4 Eco-Friendly Alternatives to Plastic Wrap
Updated: Mar 7
Every year in the U.S. we throw out enough plastic wrap to cover the entire state of Texas. Can you imagine how much we use throughout the world? What is especially silly about the use of plastic wrap is that there are so many sustainable alternatives out there to use instead that there really is no excuse to keep using it - besides convenience and habit.
So take the pledge to get rid of plastic wrap for good! And let what's sitting in your kitchen be the last roll you ever purchase. Here are four alternatives to plastic wrap that you can implement in your zero waste kitchen today!
1. Re-use Plastic Wrap
If you already have plastic wrap in your kitchen, please don't take the entire box and through it out. Using up what you have left helps the planet by reducing the demand for another product. Plastic wrap can also be re-used if it's treated well.
For many months my family kept a paper towel tube with plastic wrap rolled around it in the drawer for easy access. Just like you might wash a towel or beeswax wrap, just rinse off the plastic wrap and set it out to dry.
Once it's no longer wet, wrap it around the paper tube for safe keeping! Given that it's not made out of a sturdy material, I doubt it'll last more than two or three uses. But in this way you can stretch the lifespan of each individual sheet for much longer than you would normally.
2. Use Tupperware
Once you use up the last of the plastic wrap, Tupperware is probably one of the simplest ways to avoid having to buy more. If you have a good set on hand, it's easy to pop your leftovers in a container and keep them from spoiling in the fridge. It can also be just as effective to use old yogurt container as Tupperware, saving you from spending money on buying new containers if you don't already have a set.
3. Cover with a Plate
Another simple fix is to use the plates you already own in your kitchen to cover the tops of open containers. Plates make perfect lids for soup and noodles and there's no need to transfer it from the pot to another container! You can also place half used avocados, apples, or other fruits face down on a plate to keep them from turning brown.
4. Invest in Bees Wax Wrap
The last option (and my favorite one!) is to invest in beeswax wraps as a direct replacement for plastic wraps. Bees Wax wraps are basically natures version of the plastic product. Manufacturers take cotton cloth and coat it in beeswax and tree resin to create a flexible, slightly sticky surface. You can then use each piece just like you would plastic wrap by placing it over a container and pressing down to create a seal.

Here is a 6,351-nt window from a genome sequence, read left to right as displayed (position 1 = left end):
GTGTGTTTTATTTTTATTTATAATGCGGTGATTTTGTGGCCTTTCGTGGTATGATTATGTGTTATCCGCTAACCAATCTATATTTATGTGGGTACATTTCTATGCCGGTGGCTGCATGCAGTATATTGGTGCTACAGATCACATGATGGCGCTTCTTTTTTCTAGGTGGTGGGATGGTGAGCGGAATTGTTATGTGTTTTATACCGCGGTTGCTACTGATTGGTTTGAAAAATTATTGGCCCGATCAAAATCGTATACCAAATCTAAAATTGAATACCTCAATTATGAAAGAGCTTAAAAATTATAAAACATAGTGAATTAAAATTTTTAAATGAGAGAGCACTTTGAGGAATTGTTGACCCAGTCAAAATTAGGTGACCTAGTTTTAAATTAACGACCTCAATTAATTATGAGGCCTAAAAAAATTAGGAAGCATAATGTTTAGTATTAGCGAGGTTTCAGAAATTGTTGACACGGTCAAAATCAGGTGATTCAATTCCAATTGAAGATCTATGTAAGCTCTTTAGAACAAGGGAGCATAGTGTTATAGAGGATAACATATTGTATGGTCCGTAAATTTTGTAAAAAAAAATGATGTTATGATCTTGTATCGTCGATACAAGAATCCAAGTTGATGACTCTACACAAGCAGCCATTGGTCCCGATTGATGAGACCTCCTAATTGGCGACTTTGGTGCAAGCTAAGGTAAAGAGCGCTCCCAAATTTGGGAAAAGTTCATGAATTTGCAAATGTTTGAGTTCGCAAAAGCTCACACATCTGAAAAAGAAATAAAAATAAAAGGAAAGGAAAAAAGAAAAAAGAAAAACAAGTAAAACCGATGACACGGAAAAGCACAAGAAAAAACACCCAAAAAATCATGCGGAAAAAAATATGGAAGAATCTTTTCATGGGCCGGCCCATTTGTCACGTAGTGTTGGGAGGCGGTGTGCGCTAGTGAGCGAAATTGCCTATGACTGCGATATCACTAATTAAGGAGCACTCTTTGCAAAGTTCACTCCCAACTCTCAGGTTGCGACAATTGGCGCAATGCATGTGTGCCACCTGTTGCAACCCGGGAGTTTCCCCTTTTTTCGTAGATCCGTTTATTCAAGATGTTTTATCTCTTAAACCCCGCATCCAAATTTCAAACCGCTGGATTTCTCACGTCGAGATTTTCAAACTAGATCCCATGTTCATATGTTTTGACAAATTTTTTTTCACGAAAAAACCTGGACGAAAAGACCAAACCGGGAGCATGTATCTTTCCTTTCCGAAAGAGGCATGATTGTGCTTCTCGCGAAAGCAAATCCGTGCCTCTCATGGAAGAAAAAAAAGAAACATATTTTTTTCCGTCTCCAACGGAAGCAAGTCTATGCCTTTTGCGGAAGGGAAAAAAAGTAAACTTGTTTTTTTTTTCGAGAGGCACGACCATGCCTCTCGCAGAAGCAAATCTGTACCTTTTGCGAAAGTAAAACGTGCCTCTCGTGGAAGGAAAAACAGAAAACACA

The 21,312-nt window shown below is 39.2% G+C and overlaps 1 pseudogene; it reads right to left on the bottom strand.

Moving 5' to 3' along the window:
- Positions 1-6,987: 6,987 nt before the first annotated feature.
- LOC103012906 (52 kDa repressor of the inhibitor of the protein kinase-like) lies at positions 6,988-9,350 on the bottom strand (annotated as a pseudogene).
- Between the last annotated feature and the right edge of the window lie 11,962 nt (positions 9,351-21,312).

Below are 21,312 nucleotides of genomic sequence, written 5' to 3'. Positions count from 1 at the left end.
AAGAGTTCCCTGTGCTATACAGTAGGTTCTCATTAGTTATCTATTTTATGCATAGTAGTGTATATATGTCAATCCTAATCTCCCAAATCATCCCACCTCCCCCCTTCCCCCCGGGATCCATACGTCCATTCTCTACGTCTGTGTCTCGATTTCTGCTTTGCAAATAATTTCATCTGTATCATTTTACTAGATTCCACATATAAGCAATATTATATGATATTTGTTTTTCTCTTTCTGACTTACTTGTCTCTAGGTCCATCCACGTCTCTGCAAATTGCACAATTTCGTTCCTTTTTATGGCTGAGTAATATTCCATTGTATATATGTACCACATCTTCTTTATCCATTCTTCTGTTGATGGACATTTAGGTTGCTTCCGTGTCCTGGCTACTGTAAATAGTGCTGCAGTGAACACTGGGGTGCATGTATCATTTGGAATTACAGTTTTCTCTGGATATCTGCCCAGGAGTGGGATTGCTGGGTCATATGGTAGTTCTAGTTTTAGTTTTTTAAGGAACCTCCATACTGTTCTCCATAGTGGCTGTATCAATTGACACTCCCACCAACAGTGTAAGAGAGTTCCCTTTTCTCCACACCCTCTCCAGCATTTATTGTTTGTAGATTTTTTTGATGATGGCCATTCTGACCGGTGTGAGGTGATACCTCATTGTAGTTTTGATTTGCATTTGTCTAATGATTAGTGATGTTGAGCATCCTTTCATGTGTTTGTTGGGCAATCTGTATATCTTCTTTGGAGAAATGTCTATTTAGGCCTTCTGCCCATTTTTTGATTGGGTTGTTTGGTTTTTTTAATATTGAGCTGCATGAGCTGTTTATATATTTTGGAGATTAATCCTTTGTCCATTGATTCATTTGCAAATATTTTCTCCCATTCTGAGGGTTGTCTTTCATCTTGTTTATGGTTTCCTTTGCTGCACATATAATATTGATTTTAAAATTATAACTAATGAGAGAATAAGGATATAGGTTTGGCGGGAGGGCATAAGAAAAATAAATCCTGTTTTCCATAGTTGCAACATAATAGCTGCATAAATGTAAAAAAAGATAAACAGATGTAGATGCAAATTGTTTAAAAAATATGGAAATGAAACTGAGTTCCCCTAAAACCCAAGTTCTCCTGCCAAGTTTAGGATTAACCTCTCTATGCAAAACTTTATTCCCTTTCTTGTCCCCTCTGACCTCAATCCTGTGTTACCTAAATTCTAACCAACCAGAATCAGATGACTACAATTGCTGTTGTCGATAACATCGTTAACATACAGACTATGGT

In order to reuse them, just gently rinse each wrap in lukewarm water and set it out to dry. Depending on the brand, the wraps can be used for six months to two years! Because beeswax wraps are made from only natural materials, they can be composted at the end of their life (once all the beeswax wears away). Or you can re-apply the beeswax at home too! With a little planning, you can make your own beeswax wraps at home too!
There are a variety of beeswax wraps available out there! I, personally though, have two favorite brands: LilyBee Wraps and Bee Eco Wraps. In total I have tried four different brands of beeswax wraps but these two were the best!
After trying these wraps though, I learned how to make my own beeswax wraps! It's a great way to reduce kitchen waste and save money on an otherwise expensive product. Homemade beeswax wraps also make great holiday gifts!
LilyBee Wraps is based out of New Zealand and is a small family owned company. All of their beeswax sets are limited edition so the patterns change from month to month. They are absolutely beautiful in the kitchen! A set of three costs $25 + shipping. Check our their current collection here!
Bee Eco Wraps is based out of Australia and was the first type of beeswax wrap I tried. I still have one three years later that is going strong! They have a variety of sizes, sets, and patterns. There GOTS Certified Organic Cotton set of four costs $35 + shipping. Check out their current collection here!
I also want to point out that if you are purchasing these from the U.S., technically it is in international product and I usually recommend buying things as local as possible. That being said, the two other brands that I have tried were both U.S. brands and were not nearly as good as these two. They lasted only three months before the beeswax started peeling off and they were very stiff and hardly able to stick to anything.
Even though buying local is super important, buying a quality product is also important and in this case, that means buying internationally for me. However, feel free to do your own research and let me know if there is a U.S. brand that you really support!
If you're looking for a vegan alternative to beeswax wraps, check out Etsy for some handmade options!